On November 15, 2017, the Federal Circuit granted Micron Technology Inc.’s petition for writ of mandamus and held that the Supreme Court’s decision in TC Heartland was a change in the law. As a result, defendant Micron did not waive its venue defense by not objecting to venue in its first motion to dismiss, because such venue defense was not “available” to Micron in August 2016 when the action was filed. Rule 12(b) normally requires a motion to dismiss objecting to venue to be raised in the first responsive pleading. If not raised, the issue is considered waived. In response to the May 2017 Supreme Court ruling in TC Heartland, many district courts have dispensed with new venue challenges by invoking the Rule 12(b) waiver provision. On the Micron writ of mandamus, the Federal Circuit put an end to that practice and held that Micron was not precluded from challenging venue on the basis of a Rule 12(b) waiver.

Prior to the Supreme Court’s May 2017 ruling in TC Heartland, the district court was bound by the patent-specific issue of the proper interpretation of 28 U.S.C. § 1400(b). As noted by the Federal Circuit, “Circuit-court precedent is binding on district courts notwithstanding the mere possibility that the Supreme Court might come to disapprove that precedent.” In TC Heartland, the Supreme Court “rejected V.E. Holding and concluded that the definition of ‘resides’ in § 1391(c) does not apply to § 1400(b).”

As a general rule, a defendant objecting to venue may file a motion to dismiss for improper venue under Federal Rule of Civil Procedure 12(b)(3). The ability to file a Rule 12(b)(3) motion, however, is constrained by other provisions of that Rule. A venue defense is waived if it is omitted from a motion in the circumstances described in Rule 12(g)(2), or not made by motion or included in responsive pleading. Rule 12(g)(2), in relevant part, states that “a party that makes a motion under this rule must not make another motion under this rule raising a defense or objection that was available to the party but omitted from its earlier motion.” Thus, whether the defense was waived hinges on whether such defense “was available to the party.”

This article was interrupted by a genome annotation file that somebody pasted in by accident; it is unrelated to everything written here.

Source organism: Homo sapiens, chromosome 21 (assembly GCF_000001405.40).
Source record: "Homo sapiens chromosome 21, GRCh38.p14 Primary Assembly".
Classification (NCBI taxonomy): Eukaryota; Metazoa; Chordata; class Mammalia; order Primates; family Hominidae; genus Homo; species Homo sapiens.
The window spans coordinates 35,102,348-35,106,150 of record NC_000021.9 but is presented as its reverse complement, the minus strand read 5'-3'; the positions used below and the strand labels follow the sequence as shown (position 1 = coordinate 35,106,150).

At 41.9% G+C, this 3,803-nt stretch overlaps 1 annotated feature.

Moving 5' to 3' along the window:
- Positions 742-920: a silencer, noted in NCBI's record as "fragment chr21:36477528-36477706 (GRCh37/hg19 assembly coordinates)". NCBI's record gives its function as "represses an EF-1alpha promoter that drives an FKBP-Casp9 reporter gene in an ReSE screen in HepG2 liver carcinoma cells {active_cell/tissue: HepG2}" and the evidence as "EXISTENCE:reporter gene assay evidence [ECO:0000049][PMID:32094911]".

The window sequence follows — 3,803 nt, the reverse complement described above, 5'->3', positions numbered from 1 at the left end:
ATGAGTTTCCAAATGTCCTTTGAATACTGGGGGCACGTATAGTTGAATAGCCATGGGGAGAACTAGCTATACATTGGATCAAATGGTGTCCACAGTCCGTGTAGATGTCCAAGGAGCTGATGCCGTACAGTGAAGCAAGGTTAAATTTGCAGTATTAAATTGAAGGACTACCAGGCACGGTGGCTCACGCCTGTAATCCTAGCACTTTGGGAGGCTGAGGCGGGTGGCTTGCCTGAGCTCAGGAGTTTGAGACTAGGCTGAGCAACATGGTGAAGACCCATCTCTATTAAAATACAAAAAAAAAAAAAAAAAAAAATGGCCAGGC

The Federal Circuit has clarified that TC Heartland represents a change in law. The Federal Circuit stated:

That change of law, by severing § 1400(b) from § 1391(c), made available to Micron in this case the objection that it does not come within the meaning of “resides” for purposes of venue under § 1400(b). That position was not available for the district court to adopt before the Court decided TC Heartland, because controlling precedent precluded adoption of the position. For that reason, the objection was not “available” under Rule 12(g)(2) when Micron made its motion to dismiss in 2016. Accordingly, contrary to the district court’s conclusion, Rule 12(h)(1)(A)’s waiver rule is inapplicable here.

This reprieve, however, does not mean all venue challenges will be considered. Rather, the Federal Circuit held that district courts still maintain inherent power to manage their own affairs to achieve the orderly and expeditious disposition of cases. Dietz v. Bouldin, Inc., 136 S. Ct. 1885, 1891 (2016). The Federal Circuit held that the Dietz framework is applicable to venue challenges and can provide the justification to deny belated venue challenges. The Federal Circuit held:

For those reasons, we think it clear that, apart from Rule 12(g)(2) and (h)(1)(A), district courts have authority to find forfeiture of a venue objection. This authority is properly exercised within the framework of Dietz, which requires respecting, and not “circumvent[ing],” relevant rights granted by statute or Rule.

What This Means to You

The full implication of the In re Micron Technology Inc. holding is yet to be seen. Defendants who did not raise a venue defense in the first responsive pleading may now have an opportunity to make such a challenge, on the ground that TC Heartland was a change in the law. But the invocation of Dietz may prove problematic for many. The district court can still exercise its inherent authority to reject a belated venue defense, as long as the court reasonably exercised its inherent power “in response to a specific problem” and the power did not “contradict any express rule or statute.”